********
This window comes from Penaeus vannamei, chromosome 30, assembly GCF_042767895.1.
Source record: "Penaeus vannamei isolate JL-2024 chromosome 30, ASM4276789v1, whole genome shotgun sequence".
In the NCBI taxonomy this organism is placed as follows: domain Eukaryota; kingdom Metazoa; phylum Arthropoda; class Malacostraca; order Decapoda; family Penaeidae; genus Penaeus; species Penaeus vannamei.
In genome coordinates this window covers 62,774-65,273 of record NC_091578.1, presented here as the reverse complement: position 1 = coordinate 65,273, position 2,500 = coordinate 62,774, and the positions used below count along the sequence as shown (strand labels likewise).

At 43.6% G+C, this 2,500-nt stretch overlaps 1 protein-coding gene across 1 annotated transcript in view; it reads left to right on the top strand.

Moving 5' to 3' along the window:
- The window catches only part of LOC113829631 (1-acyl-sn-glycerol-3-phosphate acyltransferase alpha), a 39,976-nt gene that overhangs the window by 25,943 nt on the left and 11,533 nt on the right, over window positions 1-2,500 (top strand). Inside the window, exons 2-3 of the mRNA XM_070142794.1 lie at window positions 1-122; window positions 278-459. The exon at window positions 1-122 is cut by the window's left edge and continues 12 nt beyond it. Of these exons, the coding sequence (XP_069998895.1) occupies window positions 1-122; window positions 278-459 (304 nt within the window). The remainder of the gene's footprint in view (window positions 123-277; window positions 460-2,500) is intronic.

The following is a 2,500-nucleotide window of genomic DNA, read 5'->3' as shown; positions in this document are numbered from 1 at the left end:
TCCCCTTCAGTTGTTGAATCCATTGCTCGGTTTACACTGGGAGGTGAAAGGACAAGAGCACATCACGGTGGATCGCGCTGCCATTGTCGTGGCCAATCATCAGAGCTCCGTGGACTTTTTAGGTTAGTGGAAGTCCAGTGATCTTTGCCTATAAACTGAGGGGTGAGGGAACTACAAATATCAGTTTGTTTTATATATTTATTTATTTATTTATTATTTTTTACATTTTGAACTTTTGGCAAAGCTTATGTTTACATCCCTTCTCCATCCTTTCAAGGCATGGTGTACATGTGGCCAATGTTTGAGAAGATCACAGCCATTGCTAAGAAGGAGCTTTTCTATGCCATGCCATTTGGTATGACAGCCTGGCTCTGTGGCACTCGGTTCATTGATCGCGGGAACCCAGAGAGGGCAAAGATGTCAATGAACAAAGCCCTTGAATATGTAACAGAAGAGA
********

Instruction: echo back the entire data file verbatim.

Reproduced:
This window comes from Penaeus vannamei, chromosome 30, assembly GCF_042767895.1.
Source record: "Penaeus vannamei isolate JL-2024 chromosome 30, ASM4276789v1, whole genome shotgun sequence".
In the NCBI taxonomy this organism is placed as follows: domain Eukaryota; kingdom Metazoa; phylum Arthropoda; class Malacostraca; order Decapoda; family Penaeidae; genus Penaeus; species Penaeus vannamei.
In genome coordinates this window covers 62,774-65,273 of record NC_091578.1, presented here as the reverse complement: position 1 = coordinate 65,273, position 2,500 = coordinate 62,774, and the positions used below count along the sequence as shown (strand labels likewise).

At 43.6% G+C, this 2,500-nt stretch overlaps 1 protein-coding gene across 1 annotated transcript in view; it reads left to right on the top strand.

Moving 5' to 3' along the window:
- The window catches only part of LOC113829631 (1-acyl-sn-glycerol-3-phosphate acyltransferase alpha), a 39,976-nt gene that overhangs the window by 25,943 nt on the left and 11,533 nt on the right, over window positions 1-2,500 (top strand). Inside the window, exons 2-3 of the mRNA XM_070142794.1 lie at window positions 1-122; window positions 278-459. The exon at window positions 1-122 is cut by the window's left edge and continues 12 nt beyond it. Of these exons, the coding sequence (XP_069998895.1) occupies window positions 1-122; window positions 278-459 (304 nt within the window). The remainder of the gene's footprint in view (window positions 123-277; window positions 460-2,500) is intronic.

The following is a 2,500-nucleotide window of genomic DNA, read 5'->3' as shown; positions in this document are numbered from 1 at the left end:
TCCCCTTCAGTTGTTGAATCCATTGCTCGGTTTACACTGGGAGGTGAAAGGACAAGAGCACATCACGGTGGATCGCGCTGCCATTGTCGTGGCCAATCATCAGAGCTCCGTGGACTTTTTAGGTTAGTGGAAGTCCAGTGATCTTTGCCTATAAACTGAGGGGTGAGGGAACTACAAATATCAGTTTGTTTTATATATTTATTTATTTATTTATTATTTTTTACATTTTGAACTTTTGGCAAAGCTTATGTTTACATCCCTTCTCCATCCTTTCAAGGCATGGTGTACATGTGGCCAATGTTTGAGAAGATCACAGCCATTGCTAAGAAGGAGCTTTTCTATGCCATGCCATTTGGTATGACAGCCTGGCTCTGTGGCACTCGGTTCATTGATCGCGGGAACCCAGAGAGGGCAAAGATGTCAATGAACAAAGCCCTTGAATATGTAACAGAAGAGA